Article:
World

Michael Cohen, ex-Trump lawyer, asks U.S. judge for leniency

NEW YORK — Michael D. Cohen, President Donald Trump’s former
personal lawyer who has twice pleaded guilty to crimes that
have implicated Trump in illegal or questionable conduct, asked
a federal judge late Friday that he be allowed to avoid prison
when he is sentenced in less than two weeks.

In a deeply personal memorandum that expressed Cohen’s
contrition and shame and portrayed him as a man whose personal
and professional lives had been shattered, his lawyers cited
his cooperation with the investigation by the special counsel,
Robert Mueller, whose legitimacy is regularly denounced by the
president.

“In the context of this raw, full-bore attack by the most
powerful person in the United States,” the lawyers wrote,
“Michael, formerly a confidant and adviser to Mr. Trump,
resolved to cooperate, and voluntarily took the first steps
toward doing so even before he was charged.”

Arguing that Cohen could have fought the government,
“positioning himself perhaps for a pardon or clemency,” the
lawyers said he instead took personal responsibility for his
wrongdoing “and is prepared to continue to contribute to an
investigation that he views as thoroughly legitimate and
vital.”

The lawyers, Guy Petrillo and Amy Lester, submitted their memo
one day after Cohen entered a surprise guilty plea in federal
court in Manhattan to a charge of lying to Congress in a case
filed by Mueller, investigating Russian interference in the
2016 election and potential ties to Trump’s campaign. In
August, Cohen pleaded guilty to campaign finance violations and
financial crimes in a case brought by the U.S. attorney in
Manhattan. In that plea, Cohen implicated Trump in hush-money
payments to two women during the 2016 campaign to conceal
affairs they said they had with Trump.

Cohen, 52, is to be sentenced by Judge William H. Pauley III on
Dec. 12 on the charges in both cases. The government is also
expected to file a sentencing memo.

The Cohen memo offered no new revelations about alleged
misconduct involving the president, but it shed new light on
Cohen’s role in the various investigations being conducted into
Trump and his inner circle.

He has met seven times with Mueller’s prosecutors — the first
time on Aug. 7, two weeks before Cohen entered his first guilty
plea — and he intends to keep making himself available when
needed for additional questioning, the memo said.

It revealed that he had also met twice with federal prosecutors
in Manhattan — and would continue to do so if needed —
responding to their questions concerning “an ongoing
investigation,” which the memo did not describe.

The memo noted that Mueller’s office is expected to provide the
judge with an assessment of Cohen’s cooperation, and that the
Manhattan prosecutors are to join in presenting Cohen’s
assistance as a factor for the judge to consider.

The memo disclosed that Cohen also had met voluntarily with
investigators from the New York attorney general’s office
regarding a lawsuit it has brought against Trump and his
foundation. Cohen also provided the attorney general’s office
with documents concerning “a separate open inquiry,” the memo
added, also offering no elaboration.

Threaded throughout the document were testimonials from people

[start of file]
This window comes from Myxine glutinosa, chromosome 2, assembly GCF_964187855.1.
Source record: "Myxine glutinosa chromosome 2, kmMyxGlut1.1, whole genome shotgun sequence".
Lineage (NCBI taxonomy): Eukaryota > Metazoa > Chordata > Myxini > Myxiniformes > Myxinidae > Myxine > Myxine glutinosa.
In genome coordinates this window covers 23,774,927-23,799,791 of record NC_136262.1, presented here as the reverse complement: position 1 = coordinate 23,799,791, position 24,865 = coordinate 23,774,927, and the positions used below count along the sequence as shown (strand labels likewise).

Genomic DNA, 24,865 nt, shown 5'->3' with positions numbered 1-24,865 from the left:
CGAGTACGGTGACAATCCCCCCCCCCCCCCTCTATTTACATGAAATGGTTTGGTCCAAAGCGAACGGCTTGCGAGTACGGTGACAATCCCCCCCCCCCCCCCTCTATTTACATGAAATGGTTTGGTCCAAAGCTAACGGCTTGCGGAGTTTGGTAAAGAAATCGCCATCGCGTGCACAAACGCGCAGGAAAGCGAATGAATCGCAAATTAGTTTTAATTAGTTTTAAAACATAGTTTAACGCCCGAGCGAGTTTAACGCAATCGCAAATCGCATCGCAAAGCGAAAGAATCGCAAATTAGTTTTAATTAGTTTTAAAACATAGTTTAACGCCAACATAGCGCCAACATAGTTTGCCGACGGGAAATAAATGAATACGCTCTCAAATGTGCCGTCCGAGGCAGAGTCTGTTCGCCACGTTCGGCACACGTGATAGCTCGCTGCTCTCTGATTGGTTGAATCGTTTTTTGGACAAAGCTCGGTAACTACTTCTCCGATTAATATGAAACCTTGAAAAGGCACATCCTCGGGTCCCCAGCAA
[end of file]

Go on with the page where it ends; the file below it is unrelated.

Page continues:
closest to Cohen — drawn from some three dozen letters which
were also submitted — depicting an image of generosity that
undercuts the public perceptions of him since his guilty plea.
The most powerful letter was from his 83-year-old father,
Maurice Cohen, a Holocaust survivor, who wrote that his son is
“the oxygen in the air that I breathe.”

“I pray and beg, beg and pray that you won’t take my oxygen
away from me,” the elder Cohen wrote.

One writer after another told stories of Cohen’s generosity,
and his intervention to help friends and acquaintances with
problems like a sick child or business difficulties, with no
expectation of anything being done for him in return.

The document provides the first on-the-record glimpse of much
of what has been reported to have taken place between Cohen and
Trump in relation to arranging for payments made to two women
who claimed to have previously had affairs with the candidate.

The memo refers to “Woman-1,” who appears to be Karen McDougal,
a former Playboy model who was paid by The National Enquirer
for her story. The magazine, whose chief executive, David
Pecker, is friends with Trump, then buried the story. The memo
mentions that “Client-1,” as Trump is described throughout, did
not reimburse the corporation that made the payments to her, as
he had agreed to.

The memo notably depicts Cohen as an unsophisticated and flawed
man who was trying to please an exacting, demanding and
powerful boss — Trump.

His lawyers also said Cohen realized his guilt in lying to
Congress about the duration of his involvement with the Trump
Tower project he was exploring for Moscow. But they wrote that
Cohen did so because he knew Trump wanted to “dismiss and
minimize the merit” of the special counsel’s inquiry, and that
he and his aides “were seeking to portray contact with Russian
representatives in any form by Client-1, the campaign or the
Trump Organization as having effectively terminated before the
Iowa caucuses of Feb. 1, 2016.”

Cohen’s false statements to Congress and his assistance to
Trump with the hush-money payments arose out of his “fierce
loyalty” to Trump, the lawyers wrote.

“Michael regrets that his vigor in promoting Client-1’s
interests in the heat of political battle led him to abandon
good judgment and cross legal lines,” they added.

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